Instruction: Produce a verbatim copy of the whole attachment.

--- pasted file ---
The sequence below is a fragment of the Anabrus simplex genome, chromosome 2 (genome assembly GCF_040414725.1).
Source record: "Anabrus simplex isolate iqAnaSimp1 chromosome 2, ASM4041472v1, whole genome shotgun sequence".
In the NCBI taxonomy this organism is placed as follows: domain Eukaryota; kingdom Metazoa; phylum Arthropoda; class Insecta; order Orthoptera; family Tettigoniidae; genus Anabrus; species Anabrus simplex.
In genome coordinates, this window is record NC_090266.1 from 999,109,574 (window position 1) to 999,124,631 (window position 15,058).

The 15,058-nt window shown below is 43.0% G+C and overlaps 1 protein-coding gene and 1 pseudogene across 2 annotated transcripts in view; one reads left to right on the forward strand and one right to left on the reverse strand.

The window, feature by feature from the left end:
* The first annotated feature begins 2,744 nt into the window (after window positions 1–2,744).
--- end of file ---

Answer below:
The sequence below is a fragment of the Anabrus simplex genome, chromosome 2 (genome assembly GCF_040414725.1).
Source record: "Anabrus simplex isolate iqAnaSimp1 chromosome 2, ASM4041472v1, whole genome shotgun sequence".
In the NCBI taxonomy this organism is placed as follows: domain Eukaryota; kingdom Metazoa; phylum Arthropoda; class Insecta; order Orthoptera; family Tettigoniidae; genus Anabrus; species Anabrus simplex.
In genome coordinates, this window is record NC_090266.1 from 999,109,574 (window position 1) to 999,124,631 (window position 15,058).

The 15,058-nt window shown below is 43.0% G+C and overlaps 1 protein-coding gene and 1 pseudogene across 2 annotated transcripts in view; one reads left to right on the forward strand and one right to left on the reverse strand.

The window, feature by feature from the left end:
* The first annotated feature begins 2,744 nt into the window (after window positions 1–2,744).